According to the news report by CNBC, the US stock market is on its way to delivering above average growth this year. However, the scenario is not as rosy for the rest of world. 2018 has been a pretty rough year for stock markets across the world so far.
The S&P 500 Index has gained more than 6% for the year so far and is less than 1% from a record high. In contrast the iShares MSCI China ETF, managed by asset management giant Blackrock, is down by more than 12% for the year. The iShares MSCI China ETF tracks the results of indices of country-specific equities.
Some analysts have defended China’s poor performance on the fears of slower economic growth which have impacted share prices of companies there. However, data shows that it is not only Shanghai and Hong Kong that have shown poor performances this year.
Raymond James’ chief economist stated that one of the biggest financial news stories for 2018 is how much pressure emerging markets have been under. He explained that a lot of the emerging markets have very high debt levels, because of which they get charged higher interest rates, which in turn puts more pressure on them.
Ever since the US Federal Reserve Bank increased interest rates, the value of the dollar has gradually increased against a large number of currencies. If the interest rates in a country are higher, then it increases the value of that country’s currency. This attracts foreigners as they wish to take advantage of the better yields.
On the other hand, when the dollar is weak, emerging markets find pressure easing up as it becomes easier to pay off US denominated debts with the revenues generated in the local currencies. A strong dollar, will of course, put more pressure on emerging markets as investors move back to the greenback.
The 2018 downturn in emerging market stocks is a 180 degree turnaround for Wall Street, which spent most of last year investing heavily in those markets. In the year before the S&P 500 Index hit its all-time high, Wall Street had put in over $6 billion into the iShares MSCI Emerging Markets Fund.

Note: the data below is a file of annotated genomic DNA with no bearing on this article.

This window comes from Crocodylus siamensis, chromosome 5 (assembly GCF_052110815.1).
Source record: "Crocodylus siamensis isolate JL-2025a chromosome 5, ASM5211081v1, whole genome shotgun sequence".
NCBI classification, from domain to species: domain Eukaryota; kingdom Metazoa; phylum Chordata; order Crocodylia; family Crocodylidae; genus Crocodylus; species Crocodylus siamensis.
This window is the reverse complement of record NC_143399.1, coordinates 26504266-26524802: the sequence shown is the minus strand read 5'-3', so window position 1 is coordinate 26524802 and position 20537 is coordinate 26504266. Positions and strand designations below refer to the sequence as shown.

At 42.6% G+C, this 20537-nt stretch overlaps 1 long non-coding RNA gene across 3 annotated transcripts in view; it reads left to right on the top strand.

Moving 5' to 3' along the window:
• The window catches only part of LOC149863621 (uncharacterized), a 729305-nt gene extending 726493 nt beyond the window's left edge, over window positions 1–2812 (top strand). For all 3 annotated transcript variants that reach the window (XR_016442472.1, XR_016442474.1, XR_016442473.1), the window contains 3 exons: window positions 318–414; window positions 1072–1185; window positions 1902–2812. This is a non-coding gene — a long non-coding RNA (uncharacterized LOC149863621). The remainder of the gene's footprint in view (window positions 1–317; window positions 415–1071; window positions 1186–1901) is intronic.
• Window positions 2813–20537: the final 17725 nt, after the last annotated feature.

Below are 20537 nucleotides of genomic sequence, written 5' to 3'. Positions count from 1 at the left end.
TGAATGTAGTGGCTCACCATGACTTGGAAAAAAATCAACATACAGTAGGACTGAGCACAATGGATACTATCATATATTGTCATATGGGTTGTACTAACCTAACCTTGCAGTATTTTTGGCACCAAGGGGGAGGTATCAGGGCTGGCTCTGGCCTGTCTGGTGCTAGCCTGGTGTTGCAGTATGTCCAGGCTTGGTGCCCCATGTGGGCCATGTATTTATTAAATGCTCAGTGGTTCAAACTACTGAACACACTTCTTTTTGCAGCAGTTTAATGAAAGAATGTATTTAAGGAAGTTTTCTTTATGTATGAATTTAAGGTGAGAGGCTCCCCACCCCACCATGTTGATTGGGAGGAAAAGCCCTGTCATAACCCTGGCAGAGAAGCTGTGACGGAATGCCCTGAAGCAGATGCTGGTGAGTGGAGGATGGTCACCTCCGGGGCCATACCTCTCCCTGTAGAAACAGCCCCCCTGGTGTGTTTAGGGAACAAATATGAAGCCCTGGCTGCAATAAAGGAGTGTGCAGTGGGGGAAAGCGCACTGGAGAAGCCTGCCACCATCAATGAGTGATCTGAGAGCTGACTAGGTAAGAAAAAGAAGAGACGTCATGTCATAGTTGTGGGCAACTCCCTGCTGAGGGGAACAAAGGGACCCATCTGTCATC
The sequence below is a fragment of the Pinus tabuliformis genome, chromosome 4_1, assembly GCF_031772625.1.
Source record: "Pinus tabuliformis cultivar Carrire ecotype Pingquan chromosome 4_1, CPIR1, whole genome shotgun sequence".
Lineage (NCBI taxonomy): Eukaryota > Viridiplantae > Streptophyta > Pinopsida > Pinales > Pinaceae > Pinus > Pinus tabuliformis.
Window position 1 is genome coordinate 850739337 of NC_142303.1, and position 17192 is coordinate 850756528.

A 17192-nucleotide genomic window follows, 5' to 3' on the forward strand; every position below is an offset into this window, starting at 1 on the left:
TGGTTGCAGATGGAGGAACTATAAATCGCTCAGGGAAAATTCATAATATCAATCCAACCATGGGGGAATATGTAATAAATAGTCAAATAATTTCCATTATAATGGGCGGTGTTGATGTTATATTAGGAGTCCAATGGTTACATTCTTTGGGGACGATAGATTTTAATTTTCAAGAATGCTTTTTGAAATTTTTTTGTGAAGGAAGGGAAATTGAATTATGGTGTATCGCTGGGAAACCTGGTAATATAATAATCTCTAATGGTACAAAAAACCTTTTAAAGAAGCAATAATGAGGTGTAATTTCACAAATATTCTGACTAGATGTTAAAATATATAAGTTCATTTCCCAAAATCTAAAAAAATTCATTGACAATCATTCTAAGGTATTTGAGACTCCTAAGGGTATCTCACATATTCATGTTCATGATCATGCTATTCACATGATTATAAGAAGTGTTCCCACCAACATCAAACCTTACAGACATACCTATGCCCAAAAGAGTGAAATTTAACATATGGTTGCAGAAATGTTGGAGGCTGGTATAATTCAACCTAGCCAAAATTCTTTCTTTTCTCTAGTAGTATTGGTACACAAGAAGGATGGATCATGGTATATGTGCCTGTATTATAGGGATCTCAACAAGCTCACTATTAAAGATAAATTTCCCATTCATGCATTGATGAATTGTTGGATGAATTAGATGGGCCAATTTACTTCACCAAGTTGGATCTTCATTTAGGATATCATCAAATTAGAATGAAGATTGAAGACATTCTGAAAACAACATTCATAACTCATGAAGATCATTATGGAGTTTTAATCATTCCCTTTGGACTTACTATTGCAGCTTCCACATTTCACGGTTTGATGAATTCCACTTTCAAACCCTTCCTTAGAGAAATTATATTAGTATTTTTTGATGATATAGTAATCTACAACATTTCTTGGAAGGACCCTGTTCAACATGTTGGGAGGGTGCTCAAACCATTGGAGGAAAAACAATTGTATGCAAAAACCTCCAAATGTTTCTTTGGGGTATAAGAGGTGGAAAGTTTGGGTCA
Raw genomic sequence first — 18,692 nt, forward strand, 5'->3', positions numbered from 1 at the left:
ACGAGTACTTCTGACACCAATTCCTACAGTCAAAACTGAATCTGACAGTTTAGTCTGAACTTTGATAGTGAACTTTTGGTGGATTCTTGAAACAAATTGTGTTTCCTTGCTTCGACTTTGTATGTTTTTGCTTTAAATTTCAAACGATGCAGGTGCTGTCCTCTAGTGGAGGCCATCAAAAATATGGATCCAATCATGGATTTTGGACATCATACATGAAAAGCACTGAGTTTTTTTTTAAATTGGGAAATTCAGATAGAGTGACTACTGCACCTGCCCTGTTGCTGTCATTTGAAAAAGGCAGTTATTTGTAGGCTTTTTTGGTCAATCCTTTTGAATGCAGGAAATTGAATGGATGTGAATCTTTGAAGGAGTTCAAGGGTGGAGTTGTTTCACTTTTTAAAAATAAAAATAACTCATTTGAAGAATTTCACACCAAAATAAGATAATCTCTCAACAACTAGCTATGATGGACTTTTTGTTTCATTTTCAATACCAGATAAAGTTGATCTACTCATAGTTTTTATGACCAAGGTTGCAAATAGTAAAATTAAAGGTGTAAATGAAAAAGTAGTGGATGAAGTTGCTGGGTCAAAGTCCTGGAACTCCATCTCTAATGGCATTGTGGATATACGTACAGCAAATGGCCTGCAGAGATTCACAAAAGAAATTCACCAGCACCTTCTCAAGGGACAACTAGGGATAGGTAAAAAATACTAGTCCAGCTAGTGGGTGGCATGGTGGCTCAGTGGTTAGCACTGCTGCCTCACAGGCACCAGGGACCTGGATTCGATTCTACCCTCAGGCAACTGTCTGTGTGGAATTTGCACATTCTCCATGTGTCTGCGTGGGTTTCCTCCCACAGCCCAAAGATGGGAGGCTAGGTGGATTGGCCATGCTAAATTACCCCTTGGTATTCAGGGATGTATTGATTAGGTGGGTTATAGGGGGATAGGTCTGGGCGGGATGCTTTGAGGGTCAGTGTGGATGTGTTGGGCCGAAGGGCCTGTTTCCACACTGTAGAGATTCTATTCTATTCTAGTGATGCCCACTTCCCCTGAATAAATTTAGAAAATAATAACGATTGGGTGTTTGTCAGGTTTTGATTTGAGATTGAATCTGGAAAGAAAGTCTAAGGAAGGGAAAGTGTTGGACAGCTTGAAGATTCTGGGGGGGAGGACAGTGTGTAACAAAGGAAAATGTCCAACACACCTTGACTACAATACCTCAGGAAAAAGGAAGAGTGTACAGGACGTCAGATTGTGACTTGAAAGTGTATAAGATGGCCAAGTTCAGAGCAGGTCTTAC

In fact, iShares MSCI Emerging Markets ETF saw investments to the tune of $2.3 billion just a month before the sell-offs began. Sadly, the ETF then dropped down into a bear market in the middle of this week after it plunged more than 20% from its highs in January this year. Investors have pulled out more than $7.2 billion since then.
Across the continent, in Turkey, the political drama continues to worse, which has led the Turkish Lira plunging 14% on Friday, leading to increased credit concerns as this emerging market’s currency also weakened massively against the US dollar.
It is not only emerging markets that are performing badly. Developed markets are also down. British equities are down by 6.9% for the year. German stocks have fallen 11.6% so far, and French shares are down by 3.9% for 2018. Scott Brown from Raymond James stated that while investors are not too concerned about the developed countries’ credit yet, the aggressive policies in trade being adopted by Trump’s administration is making things worse.
Scott stated that these trade policies were negative and were having an impact on global tariffs. Worse, it was creating an atmosphere of uncertainty, which was making business more cautious about investments or spending money.
While the US dollar did fall about 0.3% on Friday to 96.32, it still is 8% higher for the year so far.